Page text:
In Chicago we know them as the members of landscaping crews or restaurant staffs, hotel workers, paleta vendors, the scavengers we see heading through alleys in rickety, high-sided pickup trucks, hunting for salvage. Legal or otherwise, Mexican immigrants seem self-contained, foreign, and anonymous. We debate their origins endlessly, yet haven't the first notion who they might be.
Chicano playwright Luis Alfaro has found a very strange but powerful way of engaging this mystery. Over the last decade or so he's written three plays that cast immigrant lives in terms of classical Greek narratives—mythologizing them where the conventional impulse might be to try and humanize them. The first, Electricidad (which premiered at Goodman Theatre in 2004), transfers Sophocles's Electra to America's southwestern desert and turns the vengeful title character into the daughter of a murdered drug lord. In Alfaro's marvelous Oedipus el Rey, the Theban tragedy unfolds at a chop shop in the Los Angeles barrio.
And now there's Mojada. Receiving its world premiere in a Victory Gardens Theater production directed by Chay Yew, Alfaro's latest reimagines the mother of all Greek tragic figures, Medea, as a quiet seamstress occupying a two-flat in our town's own Pilsen neighborhood.
The way Euripides told the story back in 431 BCE, Medea was a barbarian princess who fell in love with the adventurous Jason and used her formidable wit and will and magic to help him obtain the Golden Fleece from her father, the king of Colchis. Her one condition was that Jason take her away with him when he made his escape. He did, and they had two sons together.
But when their travels led them to Corinth, King Creon offered Jason his daughter, Glauce. Ever the opportunist, Jason took the deal and dumped Medea.
The action of Euripides's play covers the spurned woman's grief and appalling revenge. Pretending to beg protection for herself and her children, she sends Glauce a magnificent gown laced with a poison that kills both the new bride and Creon. Then Medea denies Jason his posterity by taking a knife and slaughtering their sons. She's last seen flying off with them in the sun's chariot.
Alfaro's version is remarkably faithful, considering. The Colchis of the piece is the Mexican state of Michoacan, and Medea is a landowner's daughter who's sacrificed everything and more to bring Jason to El Norte, along with their son, Acan, and an old family nurse named Tita. A series of speeches—delivered by the estimable Socorro Santiago as Tita—make us vividly aware of just how brutal the crossing was.
Medea feels lost, though, in her American Corinth on the southwest side of Chicago. One of Alfaro's crucial insights—expressed not only in this play but in Electricidad and Oedipus el Rey as well—is his recognition of the psychic gap that may yawn between new immigrants and their so-called promised land. Medea is essentially a peasant, more at home with spells and herbs, hand-sewn seams and Tita's feudal subservience, than with an urban culture of progress measured in acquisition. She can't understand Jason's obsessive desire to "better" their lives. She's out of touch with Acan's fondness for new gadgets and clothes. Time itself means something entirely different to her than it does to her more adaptable menfolk. She doesn't know how to forget the past and become a new person, or why that should be a good idea. She thinks in terms of eternity.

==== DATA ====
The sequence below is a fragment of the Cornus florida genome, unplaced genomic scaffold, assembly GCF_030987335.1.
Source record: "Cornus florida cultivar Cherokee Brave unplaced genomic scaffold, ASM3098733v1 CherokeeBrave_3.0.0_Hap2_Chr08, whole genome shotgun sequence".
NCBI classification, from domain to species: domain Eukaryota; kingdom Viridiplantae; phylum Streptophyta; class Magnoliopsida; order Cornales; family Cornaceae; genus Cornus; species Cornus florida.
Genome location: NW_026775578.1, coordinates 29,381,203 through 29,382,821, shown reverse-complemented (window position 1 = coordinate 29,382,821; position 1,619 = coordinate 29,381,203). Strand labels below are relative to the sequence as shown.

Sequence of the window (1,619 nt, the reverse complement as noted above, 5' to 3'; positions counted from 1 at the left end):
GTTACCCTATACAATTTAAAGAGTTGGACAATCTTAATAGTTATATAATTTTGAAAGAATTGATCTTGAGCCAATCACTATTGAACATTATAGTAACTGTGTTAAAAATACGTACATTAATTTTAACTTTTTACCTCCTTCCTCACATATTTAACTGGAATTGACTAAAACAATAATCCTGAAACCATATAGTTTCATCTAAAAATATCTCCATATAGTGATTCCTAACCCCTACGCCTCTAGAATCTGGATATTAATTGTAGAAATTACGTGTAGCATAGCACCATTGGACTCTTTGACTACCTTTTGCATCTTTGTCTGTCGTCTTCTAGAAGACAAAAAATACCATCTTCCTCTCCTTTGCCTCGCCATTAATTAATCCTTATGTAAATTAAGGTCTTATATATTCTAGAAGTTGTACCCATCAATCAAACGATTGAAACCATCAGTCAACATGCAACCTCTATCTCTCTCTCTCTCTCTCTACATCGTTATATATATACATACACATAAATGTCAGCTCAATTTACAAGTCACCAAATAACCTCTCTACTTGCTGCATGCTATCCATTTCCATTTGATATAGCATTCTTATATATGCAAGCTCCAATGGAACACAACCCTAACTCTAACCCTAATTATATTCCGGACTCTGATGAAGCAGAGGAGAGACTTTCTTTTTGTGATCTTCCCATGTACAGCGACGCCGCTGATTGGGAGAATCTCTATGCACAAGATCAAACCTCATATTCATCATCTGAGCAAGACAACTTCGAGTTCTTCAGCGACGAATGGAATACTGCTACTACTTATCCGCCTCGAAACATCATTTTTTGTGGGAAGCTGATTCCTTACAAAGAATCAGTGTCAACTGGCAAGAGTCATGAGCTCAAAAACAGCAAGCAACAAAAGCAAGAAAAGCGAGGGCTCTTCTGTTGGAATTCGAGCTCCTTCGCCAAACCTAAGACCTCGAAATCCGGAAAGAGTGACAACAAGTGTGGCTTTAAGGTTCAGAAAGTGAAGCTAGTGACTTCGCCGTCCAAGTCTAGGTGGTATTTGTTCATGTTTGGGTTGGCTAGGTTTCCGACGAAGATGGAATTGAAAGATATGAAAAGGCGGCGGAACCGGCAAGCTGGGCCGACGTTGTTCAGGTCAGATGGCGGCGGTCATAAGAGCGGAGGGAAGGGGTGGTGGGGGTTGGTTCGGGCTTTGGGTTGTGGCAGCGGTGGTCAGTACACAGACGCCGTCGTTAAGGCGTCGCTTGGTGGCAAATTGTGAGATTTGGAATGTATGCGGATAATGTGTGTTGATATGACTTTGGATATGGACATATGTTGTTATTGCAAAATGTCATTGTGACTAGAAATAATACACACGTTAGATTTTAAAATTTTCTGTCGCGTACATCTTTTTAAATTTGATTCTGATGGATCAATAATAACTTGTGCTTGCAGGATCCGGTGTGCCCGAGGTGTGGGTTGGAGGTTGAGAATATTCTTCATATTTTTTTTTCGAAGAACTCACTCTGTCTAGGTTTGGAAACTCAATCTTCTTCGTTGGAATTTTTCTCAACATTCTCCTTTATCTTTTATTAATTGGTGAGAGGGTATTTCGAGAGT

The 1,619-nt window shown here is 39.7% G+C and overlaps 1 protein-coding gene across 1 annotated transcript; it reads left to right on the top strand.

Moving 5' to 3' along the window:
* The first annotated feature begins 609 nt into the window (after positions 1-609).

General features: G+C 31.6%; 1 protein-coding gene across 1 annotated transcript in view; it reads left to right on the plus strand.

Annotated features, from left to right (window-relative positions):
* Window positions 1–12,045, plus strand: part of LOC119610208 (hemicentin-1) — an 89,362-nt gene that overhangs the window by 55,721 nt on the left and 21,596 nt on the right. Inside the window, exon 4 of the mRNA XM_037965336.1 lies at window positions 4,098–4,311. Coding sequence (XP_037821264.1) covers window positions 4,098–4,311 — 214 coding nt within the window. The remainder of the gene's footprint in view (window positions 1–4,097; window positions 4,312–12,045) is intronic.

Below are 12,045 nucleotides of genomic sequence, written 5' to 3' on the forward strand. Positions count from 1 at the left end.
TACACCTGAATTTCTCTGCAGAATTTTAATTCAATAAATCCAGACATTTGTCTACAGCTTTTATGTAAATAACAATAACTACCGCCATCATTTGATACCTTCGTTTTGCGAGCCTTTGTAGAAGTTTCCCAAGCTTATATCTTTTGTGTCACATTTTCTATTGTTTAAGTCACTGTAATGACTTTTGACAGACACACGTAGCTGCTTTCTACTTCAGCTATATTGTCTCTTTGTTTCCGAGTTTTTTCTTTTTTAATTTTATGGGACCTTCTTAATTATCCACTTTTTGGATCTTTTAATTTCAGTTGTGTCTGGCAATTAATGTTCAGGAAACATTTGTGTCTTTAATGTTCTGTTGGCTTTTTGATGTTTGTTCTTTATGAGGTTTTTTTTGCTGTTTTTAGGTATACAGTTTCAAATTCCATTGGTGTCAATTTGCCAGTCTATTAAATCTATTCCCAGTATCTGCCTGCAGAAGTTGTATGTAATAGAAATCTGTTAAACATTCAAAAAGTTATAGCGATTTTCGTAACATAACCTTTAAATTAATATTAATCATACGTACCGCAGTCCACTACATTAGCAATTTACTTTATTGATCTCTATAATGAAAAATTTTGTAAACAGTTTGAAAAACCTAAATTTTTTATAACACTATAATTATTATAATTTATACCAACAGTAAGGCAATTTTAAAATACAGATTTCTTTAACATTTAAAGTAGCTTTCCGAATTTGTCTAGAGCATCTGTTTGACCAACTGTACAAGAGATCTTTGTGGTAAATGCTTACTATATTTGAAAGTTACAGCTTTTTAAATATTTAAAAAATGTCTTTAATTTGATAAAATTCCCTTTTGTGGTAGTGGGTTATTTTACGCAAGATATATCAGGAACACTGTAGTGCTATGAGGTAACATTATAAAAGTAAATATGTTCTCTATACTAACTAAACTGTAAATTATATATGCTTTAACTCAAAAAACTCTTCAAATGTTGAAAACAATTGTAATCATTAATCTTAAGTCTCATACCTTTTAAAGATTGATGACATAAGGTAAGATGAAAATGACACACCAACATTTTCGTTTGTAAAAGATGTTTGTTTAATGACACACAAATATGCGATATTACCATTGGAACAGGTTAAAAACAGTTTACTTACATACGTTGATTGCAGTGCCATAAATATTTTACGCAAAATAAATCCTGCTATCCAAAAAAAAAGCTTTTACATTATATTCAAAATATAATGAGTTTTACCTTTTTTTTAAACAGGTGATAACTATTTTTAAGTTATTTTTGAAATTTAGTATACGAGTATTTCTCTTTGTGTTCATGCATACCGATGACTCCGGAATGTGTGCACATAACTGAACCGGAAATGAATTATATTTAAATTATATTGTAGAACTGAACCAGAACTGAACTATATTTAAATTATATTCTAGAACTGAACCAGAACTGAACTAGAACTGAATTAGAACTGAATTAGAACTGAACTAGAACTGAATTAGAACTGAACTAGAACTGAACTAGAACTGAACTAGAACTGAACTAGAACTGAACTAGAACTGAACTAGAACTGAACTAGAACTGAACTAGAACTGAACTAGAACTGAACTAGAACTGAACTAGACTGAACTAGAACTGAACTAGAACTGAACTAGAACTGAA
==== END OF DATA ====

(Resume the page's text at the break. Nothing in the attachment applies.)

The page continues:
Between her alienation and the trauma she endured on her journey, Medea can't bring herself to leave the confines of her two-flat, even to explore a neighborhood ostensibly full of people just like her. As Tita says of a banana tree she and Medea are trying to coax into bearing fruit, "It refuses to settle here as much as we do."
And then along comes Glauce. Called Armida here and played extra tough by Sandra Marquez, she's a successful businesswoman whose papers are fake but whose zest for down and dirty capitalism is 100 percent authentic. No wonder Jason can't resist her.
All this is fascinating, and goes a long way toward opening a view into the immigrant cosmos. If you ask me, I'd say you should see this show. But something is missing. In Oedipus el Rey—a true masterpiece, both as written and as staged by Yew at Victory Gardens in 2012—the poetry of mythological resonances complemented the grit of the modern-day setting, exalted it, so that we knew something vast was taking place in Oedipus's grungy LA world. Pretty much the opposite happens with Medea. The poetry is overwhelmed by the grunge.
Although Yu Shibigaki's set has to be appreciated for its uncanny verisimilitude in replicating a Pilsen backyard, its ultimate effect is to give the story lead shoes. Similarly, Sandra Delgado's performance never gets at the tribal priestess in Medea—the imperious chieftain's daughter whose rage, unleashed, takes horrible forms, the woman who is not to be crossed. As it is, the Medea we get comes off as nothing more than a wounded soul, and in this case that's not enough.